The information leading to the Paterson Range find was purchased by Newmont from the Daydawn [Day Dawn] company which as I have mentioned was one of the companies with which Berven and the other geologist, Dr Schiller, were associated in their profession. The claim by the State general manager of the company that two Kalgoorlie prospectors had been responsible for the Paterson Range find seemed to have been quickly forgotten and dropped, because it does not seem to have been raised again by the company.

I will leave people to judge for themselves, but the first answer given by the State manager of Newmont was that two Kalgoorlie prospectors found the deposit and the company came by the Paterson Range find quite independently of Turcaud. Nevertheless, he "vaguely" remembered Brook drawing his attention to Turcaud's interest in the Paterson Range area.

Mr Turcaud continued -

"Mr Adamson was suspicious and was not convinced that I had ever been to the Paterson Range. After the meeting I took him to the Government Chemical Laboratories Mineral Collection and he saw the samples from Pascale Hills, Mt Balthazar and Parallel Range."

The Parallel Range is the range referred to in block 45 of this report. He continued -

"... upon being given permission by the Conservator took a sample of Copper Gossan from the Parallel Range. He asked me to describe Pascale Hills and point out the location where the Gossan was richest. I did so convincingly."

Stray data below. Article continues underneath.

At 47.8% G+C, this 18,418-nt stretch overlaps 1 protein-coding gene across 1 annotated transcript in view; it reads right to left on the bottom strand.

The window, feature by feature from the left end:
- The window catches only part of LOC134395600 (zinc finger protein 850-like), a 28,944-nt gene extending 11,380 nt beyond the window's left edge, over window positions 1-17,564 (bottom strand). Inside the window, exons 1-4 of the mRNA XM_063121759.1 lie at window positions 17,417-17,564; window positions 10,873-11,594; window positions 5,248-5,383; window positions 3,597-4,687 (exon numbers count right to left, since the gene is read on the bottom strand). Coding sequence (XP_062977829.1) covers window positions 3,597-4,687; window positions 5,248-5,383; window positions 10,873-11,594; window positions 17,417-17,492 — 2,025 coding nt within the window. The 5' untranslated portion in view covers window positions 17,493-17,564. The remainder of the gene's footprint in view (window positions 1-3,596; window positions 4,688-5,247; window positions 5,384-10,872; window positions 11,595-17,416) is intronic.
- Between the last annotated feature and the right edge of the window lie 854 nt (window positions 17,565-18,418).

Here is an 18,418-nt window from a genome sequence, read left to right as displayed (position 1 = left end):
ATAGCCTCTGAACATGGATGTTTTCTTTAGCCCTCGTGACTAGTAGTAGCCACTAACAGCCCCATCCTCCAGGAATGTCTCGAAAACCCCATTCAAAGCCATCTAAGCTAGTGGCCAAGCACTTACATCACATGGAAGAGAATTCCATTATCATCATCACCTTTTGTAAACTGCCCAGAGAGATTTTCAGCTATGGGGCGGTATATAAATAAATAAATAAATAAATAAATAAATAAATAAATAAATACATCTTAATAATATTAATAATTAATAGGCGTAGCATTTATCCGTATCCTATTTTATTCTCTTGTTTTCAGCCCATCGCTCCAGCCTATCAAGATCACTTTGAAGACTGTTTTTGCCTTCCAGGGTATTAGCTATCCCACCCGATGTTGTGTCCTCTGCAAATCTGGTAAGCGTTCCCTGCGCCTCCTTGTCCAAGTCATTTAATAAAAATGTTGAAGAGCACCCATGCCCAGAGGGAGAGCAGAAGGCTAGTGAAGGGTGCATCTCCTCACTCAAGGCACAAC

THE SPEAKER: The honourable member has five minutes remaining.

Mr T.D. Evans: Thank you, Mr Speaker. The net result of this was that the company asked Turcaud to sign an agreement; if he signed, and something big developed as the member for South Perth forecast he would be paid $60,000. But do members know what he was asked to sign? He was asked to sign a statement which declared that he had nothing to do with the Paterson Range area the company had pegged. They claimed they had obtained the information from Daydawn, but were going to pay Turcaud $60,000 to tell a lie. Yet it has been claimed that Turcaud had not been to the Paterson Range area.

Turcaud would not sign that agreement because he wanted the credit for being the first to introduce the company to the area, and the company was not prepared to set out the facts truly in an agreement. He would not sign the agreement because it did not give a truthful account of what happened, and he was not being given proper credit for what he had found. He had already given the company substantial information, and he was to be paid $60,000 if the company found something else. It had already picked the eyes out of this area, but if something good came from something else Turcaud had found, the company would pay him $60,000.

I believe that all is not well in the state of Denmark. I have a lot more evidence to support this case, but time is not available for me to present it more fully. I have had to be economical in my choice of matter, but I hope I have been sufficiently selective to indicate that all is not well and that at least there are sufficient grounds to convince the Government that it should give serious consideration to instituting an inquiry into whether these very rich mineral areas in the Paterson Range now to be developed by Newmont, in association with the great Australian company, BHP, were not fairly acquired by Newmont.